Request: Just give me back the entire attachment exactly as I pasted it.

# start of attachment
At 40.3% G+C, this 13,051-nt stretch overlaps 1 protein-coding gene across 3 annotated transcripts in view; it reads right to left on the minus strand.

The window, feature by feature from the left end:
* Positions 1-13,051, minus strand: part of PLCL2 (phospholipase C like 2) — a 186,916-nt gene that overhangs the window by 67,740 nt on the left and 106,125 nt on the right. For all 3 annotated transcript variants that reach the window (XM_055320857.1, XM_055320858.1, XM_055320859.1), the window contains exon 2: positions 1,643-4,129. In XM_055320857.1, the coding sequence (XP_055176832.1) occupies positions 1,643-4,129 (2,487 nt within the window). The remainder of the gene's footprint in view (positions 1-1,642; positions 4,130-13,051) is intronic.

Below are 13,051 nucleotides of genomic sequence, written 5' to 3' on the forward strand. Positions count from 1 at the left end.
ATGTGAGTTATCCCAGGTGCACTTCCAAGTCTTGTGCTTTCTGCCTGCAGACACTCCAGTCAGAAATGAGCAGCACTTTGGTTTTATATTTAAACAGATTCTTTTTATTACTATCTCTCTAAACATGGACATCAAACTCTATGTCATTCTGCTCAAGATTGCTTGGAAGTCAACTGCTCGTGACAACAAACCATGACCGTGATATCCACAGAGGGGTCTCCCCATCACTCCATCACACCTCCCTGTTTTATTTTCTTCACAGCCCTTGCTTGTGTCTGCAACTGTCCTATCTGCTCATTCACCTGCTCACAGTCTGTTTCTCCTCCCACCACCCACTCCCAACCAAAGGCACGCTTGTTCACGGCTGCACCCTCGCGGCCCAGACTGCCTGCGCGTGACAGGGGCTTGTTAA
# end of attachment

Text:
At 40.3% G+C, this 13,051-nt stretch overlaps 1 protein-coding gene across 3 annotated transcripts in view; it reads right to left on the minus strand.

The window, feature by feature from the left end:
* Positions 1-13,051, minus strand: part of PLCL2 (phospholipase C like 2) — a 186,916-nt gene that overhangs the window by 67,740 nt on the left and 106,125 nt on the right. For all 3 annotated transcript variants that reach the window (XM_055320857.1, XM_055320858.1, XM_055320859.1), the window contains exon 2: positions 1,643-4,129. In XM_055320857.1, the coding sequence (XP_055176832.1) occupies positions 1,643-4,129 (2,487 nt within the window). The remainder of the gene's footprint in view (positions 1-1,642; positions 4,130-13,051) is intronic.

Below are 13,051 nucleotides of genomic sequence, written 5' to 3' on the forward strand. Positions count from 1 at the left end.
ATGTGAGTTATCCCAGGTGCACTTCCAAGTCTTGTGCTTTCTGCCTGCAGACACTCCAGTCAGAAATGAGCAGCACTTTGGTTTTATATTTAAACAGATTCTTTTTATTACTATCTCTCTAAACATGGACATCAAACTCTATGTCATTCTGCTCAAGATTGCTTGGAAGTCAACTGCTCGTGACAACAAACCATGACCGTGATATCCACAGAGGGGTCTCCCCATCACTCCATCACACCTCCCTGTTTTATTTTCTTCACAGCCCTTGCTTGTGTCTGCAACTGTCCTATCTGCTCATTCACCTGCTCACAGTCTGTTTCTCCTCCCACCACCCACTCCCAACCAAAGGCACGCTTGTTCACGGCTGCACCCTCGCGGCCCAGACTGCCTGCGCGTGACAGGGGCTTGTTAA